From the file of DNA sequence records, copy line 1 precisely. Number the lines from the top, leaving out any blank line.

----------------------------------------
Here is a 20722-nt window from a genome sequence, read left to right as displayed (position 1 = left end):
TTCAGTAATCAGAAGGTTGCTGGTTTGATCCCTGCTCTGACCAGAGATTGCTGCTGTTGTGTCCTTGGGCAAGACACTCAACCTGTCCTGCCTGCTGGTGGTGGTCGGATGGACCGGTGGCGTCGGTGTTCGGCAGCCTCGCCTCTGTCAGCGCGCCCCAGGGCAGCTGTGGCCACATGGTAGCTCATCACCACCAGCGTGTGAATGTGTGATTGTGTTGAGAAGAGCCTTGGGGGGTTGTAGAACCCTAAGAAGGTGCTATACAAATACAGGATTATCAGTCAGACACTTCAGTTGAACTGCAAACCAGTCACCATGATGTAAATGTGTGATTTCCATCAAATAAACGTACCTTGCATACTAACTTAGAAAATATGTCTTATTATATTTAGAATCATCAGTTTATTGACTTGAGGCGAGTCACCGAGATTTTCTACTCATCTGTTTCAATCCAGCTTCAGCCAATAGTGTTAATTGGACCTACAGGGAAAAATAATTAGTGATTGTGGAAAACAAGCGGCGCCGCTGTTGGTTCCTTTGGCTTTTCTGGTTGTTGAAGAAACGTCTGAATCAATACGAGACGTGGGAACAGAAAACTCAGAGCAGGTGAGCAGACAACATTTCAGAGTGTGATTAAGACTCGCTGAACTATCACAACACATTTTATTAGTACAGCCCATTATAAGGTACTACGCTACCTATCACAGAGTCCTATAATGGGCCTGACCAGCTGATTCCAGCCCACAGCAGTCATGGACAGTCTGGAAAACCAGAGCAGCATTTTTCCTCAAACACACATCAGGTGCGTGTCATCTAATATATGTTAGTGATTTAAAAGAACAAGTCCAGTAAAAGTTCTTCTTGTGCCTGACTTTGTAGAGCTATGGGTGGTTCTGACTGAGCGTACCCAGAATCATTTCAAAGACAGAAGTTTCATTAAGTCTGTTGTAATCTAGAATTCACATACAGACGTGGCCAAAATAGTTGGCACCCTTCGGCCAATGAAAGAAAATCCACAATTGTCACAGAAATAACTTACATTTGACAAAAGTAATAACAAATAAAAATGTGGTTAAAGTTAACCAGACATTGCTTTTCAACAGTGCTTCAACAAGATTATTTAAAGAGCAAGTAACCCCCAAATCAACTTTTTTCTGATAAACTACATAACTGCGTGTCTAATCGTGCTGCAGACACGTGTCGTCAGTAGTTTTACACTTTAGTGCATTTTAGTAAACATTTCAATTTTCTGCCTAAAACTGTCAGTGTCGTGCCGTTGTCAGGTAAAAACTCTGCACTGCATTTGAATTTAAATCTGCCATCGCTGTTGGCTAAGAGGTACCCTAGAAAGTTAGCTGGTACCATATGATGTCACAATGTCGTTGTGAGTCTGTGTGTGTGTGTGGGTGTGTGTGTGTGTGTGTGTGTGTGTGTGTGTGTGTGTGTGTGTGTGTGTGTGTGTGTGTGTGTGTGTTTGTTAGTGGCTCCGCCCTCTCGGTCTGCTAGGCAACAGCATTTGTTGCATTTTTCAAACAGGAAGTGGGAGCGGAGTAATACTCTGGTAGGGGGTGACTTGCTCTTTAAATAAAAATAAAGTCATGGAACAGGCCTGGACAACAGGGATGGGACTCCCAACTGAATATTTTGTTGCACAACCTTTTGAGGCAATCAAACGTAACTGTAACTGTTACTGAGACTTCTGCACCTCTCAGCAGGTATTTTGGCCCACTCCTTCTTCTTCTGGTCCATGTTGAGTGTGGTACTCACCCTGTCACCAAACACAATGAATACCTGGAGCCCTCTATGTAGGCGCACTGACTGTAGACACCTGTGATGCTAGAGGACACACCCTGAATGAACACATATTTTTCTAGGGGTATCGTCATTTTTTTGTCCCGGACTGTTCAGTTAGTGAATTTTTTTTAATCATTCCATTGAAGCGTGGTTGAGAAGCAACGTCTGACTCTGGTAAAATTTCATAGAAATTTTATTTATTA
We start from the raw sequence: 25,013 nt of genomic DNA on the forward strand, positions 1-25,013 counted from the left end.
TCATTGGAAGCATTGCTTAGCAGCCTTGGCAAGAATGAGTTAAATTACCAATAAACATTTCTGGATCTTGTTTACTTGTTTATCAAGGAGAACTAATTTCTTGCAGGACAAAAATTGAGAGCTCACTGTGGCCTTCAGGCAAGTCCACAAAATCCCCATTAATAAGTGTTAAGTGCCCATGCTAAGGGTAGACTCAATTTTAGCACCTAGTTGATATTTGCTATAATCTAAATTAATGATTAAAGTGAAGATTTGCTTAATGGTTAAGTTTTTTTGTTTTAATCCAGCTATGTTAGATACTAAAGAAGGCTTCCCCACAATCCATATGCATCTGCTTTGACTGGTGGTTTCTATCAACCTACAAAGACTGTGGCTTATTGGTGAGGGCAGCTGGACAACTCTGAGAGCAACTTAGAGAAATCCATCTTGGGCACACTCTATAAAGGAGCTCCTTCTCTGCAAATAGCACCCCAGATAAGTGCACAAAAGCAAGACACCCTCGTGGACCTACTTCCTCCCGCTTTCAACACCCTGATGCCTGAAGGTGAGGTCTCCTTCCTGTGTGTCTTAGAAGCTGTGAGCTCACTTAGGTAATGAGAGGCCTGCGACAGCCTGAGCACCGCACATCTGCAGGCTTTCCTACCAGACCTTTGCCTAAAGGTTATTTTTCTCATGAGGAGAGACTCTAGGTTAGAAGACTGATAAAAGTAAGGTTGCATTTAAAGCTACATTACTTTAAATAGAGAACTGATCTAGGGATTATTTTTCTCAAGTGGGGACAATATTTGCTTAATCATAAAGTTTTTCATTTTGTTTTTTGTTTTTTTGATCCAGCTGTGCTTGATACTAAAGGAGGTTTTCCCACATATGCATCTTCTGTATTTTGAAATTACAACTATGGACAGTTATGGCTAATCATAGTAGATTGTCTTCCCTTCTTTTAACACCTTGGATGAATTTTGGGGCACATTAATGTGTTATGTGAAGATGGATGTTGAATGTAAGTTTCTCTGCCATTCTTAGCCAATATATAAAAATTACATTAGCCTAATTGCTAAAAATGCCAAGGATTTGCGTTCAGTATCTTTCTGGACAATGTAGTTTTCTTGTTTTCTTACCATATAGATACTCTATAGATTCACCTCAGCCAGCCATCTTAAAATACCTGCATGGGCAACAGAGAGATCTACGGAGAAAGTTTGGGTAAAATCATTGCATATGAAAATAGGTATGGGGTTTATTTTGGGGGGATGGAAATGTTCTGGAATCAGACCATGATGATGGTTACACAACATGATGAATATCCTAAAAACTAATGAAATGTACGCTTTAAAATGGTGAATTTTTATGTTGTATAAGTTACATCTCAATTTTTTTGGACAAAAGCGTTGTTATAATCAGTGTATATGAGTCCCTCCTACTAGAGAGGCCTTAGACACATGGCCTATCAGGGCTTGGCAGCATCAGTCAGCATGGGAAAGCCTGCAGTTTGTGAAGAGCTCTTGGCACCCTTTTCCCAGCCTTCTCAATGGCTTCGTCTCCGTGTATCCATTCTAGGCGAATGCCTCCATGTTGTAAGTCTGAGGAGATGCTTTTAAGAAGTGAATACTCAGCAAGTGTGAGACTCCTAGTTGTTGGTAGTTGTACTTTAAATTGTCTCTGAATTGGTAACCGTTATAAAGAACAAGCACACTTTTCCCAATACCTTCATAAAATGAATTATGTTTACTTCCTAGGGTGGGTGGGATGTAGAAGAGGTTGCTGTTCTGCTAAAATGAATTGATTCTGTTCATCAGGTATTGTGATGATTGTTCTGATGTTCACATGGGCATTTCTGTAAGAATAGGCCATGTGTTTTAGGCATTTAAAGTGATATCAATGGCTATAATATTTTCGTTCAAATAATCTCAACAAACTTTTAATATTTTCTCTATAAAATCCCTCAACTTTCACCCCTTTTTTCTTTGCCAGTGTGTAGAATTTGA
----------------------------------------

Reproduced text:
Here is a 20722-nt window from a genome sequence, read left to right as displayed (position 1 = left end):